Vegan meat alternative company Beyond Meat isn’t too concerned about its vegan competitors; the company is aiming directly at the conventional meat industry.
Asked about competition from vegan companies in an interview with CNBC’s Fast Money Halftime Report, Beyond Meat CEO, Ethan Brown, told Frank Holland on Thursday that he isn’t too concerned about the vegan meat brands, such as Impossible Foods and Lightlife.
He suggested that Beyond Meat plans to cut into the profits of the massive global animal-derived meat industry.
“We really don’t focus on the plant-based meat sector as much as we focus on the meat sector itself,” said Brown.
“That’s a $1.4 trillion industry with just incredible diversity and potential globally. Our goal is to become a major global protein company.”
Beyond Meat aims to eliminate the need for animals in the development of high-quality, plant-based meat.
Until recent years, vegan meat alternatives had a reputation for tasting like cardboard and were mostly targeted at vegetarians and vegans.
However, Brown founded Beyond Meat in 2009, not with the intention of creating a vegan meat alternative but to develop a product that mimics pork, beef, chicken and other meats in every way possible, without any need for an animal.
With the help of scientists who study meat on the molecular level, the company was able to put together a combination of plants that make its products practically identical in taste and texture to meat derived from animals.
The products are so realistic that meat eaters are often unable to tell the difference.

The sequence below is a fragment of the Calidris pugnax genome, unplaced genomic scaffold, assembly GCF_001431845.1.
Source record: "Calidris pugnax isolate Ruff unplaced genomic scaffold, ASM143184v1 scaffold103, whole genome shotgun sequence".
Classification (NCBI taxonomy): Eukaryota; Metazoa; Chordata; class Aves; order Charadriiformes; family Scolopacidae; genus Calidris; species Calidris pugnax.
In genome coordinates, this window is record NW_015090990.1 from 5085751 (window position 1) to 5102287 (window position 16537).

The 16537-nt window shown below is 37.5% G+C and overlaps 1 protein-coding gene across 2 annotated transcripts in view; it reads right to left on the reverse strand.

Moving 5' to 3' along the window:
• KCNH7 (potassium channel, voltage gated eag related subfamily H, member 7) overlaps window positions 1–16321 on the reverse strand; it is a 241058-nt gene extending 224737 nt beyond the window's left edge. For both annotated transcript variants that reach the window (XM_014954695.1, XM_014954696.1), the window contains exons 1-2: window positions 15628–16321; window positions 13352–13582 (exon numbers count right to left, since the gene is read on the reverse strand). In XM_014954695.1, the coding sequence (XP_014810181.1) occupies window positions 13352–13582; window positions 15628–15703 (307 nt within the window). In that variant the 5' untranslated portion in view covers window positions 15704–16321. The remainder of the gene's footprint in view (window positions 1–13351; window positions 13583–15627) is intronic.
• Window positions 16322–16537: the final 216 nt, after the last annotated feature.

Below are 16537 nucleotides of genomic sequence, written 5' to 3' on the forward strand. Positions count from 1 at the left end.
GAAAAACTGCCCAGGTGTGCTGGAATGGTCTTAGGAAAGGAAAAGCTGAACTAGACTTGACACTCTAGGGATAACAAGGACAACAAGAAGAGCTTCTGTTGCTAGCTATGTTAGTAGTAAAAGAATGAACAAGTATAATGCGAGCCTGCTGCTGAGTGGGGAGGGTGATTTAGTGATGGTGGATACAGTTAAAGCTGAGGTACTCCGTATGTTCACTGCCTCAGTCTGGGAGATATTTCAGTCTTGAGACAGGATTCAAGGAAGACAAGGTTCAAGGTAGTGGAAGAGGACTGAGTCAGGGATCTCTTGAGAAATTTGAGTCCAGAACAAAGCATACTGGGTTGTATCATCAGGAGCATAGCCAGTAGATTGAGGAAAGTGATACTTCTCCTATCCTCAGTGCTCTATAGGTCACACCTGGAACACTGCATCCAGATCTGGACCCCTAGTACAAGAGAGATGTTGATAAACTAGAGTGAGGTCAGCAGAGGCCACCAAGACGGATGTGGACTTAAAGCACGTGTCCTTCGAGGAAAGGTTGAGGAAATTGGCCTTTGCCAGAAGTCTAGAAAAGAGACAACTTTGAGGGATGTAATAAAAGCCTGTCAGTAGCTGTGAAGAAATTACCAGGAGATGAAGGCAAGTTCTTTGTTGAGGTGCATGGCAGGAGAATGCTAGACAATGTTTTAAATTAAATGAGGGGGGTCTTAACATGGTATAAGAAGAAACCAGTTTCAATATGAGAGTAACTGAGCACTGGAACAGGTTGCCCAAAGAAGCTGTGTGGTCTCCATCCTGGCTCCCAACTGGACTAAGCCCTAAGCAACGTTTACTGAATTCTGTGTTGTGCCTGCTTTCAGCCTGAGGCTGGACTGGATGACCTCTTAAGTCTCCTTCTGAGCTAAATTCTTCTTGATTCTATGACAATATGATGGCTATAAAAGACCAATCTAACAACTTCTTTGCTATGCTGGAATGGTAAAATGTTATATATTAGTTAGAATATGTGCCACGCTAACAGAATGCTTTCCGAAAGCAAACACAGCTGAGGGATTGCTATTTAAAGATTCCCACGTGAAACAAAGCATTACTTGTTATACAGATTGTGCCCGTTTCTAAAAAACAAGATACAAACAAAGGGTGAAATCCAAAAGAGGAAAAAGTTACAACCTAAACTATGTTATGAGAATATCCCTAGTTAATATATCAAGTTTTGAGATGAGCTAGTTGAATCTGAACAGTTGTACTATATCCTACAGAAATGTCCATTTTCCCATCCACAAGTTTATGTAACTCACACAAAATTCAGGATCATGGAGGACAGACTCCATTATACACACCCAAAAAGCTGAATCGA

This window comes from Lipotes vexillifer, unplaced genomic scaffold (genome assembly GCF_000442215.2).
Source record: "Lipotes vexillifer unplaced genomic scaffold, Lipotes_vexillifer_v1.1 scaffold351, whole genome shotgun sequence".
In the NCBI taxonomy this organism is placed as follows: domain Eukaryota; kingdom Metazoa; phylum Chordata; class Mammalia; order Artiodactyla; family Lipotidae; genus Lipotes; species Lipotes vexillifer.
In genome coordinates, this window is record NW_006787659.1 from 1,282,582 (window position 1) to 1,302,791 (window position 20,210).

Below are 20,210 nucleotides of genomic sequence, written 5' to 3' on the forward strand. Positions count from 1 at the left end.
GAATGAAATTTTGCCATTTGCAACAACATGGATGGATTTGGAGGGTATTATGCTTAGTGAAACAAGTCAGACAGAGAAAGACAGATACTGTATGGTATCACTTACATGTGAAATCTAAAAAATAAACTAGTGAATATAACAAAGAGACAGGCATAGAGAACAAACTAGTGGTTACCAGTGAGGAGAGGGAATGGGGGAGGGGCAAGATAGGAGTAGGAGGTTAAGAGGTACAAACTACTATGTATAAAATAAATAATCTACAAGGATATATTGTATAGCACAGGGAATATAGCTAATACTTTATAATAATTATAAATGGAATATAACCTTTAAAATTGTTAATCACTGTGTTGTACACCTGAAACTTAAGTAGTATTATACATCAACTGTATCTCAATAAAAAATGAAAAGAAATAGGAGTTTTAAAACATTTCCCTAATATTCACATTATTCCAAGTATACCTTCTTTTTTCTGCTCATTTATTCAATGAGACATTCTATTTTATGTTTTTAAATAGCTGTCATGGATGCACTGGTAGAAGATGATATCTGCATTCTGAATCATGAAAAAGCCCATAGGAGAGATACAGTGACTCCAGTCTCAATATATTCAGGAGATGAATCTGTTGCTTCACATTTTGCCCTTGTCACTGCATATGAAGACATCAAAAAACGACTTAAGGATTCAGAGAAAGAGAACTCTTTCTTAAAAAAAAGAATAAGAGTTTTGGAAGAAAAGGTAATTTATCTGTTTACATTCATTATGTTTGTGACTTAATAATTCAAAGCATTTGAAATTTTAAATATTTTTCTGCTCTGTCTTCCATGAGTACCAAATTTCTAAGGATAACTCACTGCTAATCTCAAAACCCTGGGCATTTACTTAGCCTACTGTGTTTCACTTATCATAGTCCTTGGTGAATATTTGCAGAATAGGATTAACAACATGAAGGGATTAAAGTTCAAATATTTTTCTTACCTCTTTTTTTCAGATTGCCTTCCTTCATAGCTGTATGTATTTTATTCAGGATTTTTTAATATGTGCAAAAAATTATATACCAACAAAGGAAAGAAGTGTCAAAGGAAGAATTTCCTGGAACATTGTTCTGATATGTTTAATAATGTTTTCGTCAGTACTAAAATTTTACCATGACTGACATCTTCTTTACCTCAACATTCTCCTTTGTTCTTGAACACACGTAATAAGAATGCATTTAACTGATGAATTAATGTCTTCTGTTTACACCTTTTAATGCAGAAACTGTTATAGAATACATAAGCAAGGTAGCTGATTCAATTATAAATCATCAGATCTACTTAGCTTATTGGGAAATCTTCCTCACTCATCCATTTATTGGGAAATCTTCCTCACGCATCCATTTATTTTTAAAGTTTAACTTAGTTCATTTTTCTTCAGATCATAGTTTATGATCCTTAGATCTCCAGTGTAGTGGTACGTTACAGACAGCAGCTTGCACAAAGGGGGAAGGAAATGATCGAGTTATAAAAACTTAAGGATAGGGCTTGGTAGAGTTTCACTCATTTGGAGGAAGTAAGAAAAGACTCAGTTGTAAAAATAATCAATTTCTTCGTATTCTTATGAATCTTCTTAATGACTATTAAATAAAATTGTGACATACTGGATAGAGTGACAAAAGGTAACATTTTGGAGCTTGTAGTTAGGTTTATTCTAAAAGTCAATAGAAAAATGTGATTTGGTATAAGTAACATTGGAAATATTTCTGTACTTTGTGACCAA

“I’ve never expected a veggie burger to taste like a real burger in my lifetime,” said Lee Breslouer, senior writer at Thrillist.
“That all changed when I went to a big ol’ Whole Foods in Boulder, CO and had a Beyond Burger.”
Breslouer is not alone. According to Beyond Meat, 93% of people who purchased the Beyond Burger at grocery stores also purchased meat, which implies that meat eaters, not vegans or vegetarians, are the top consumers of Beyond Meat products.
Brown is hoping this trend continues, telling Market Watch this week that the company aims to make meat from animals completely “obsolete.”
So far, Beyond Meat appears to be heading in the right direction, as Beyond Burgers are outselling beef, becoming the top selling product in meat cases in the nation’s largest grocery stores, according to the company’s research in Southern California.
In addition to burgers, the company also sells vegan chicken, beef and sausages.
Following Beyond Meat’s IPO, which was the best of 2019 and saw the company’s valuation skyrocket to over $3.5 billion, the company plans to lower the prices of its products below animal-derived meat, which could be a major incentive for even more people to switch to plant-based meats.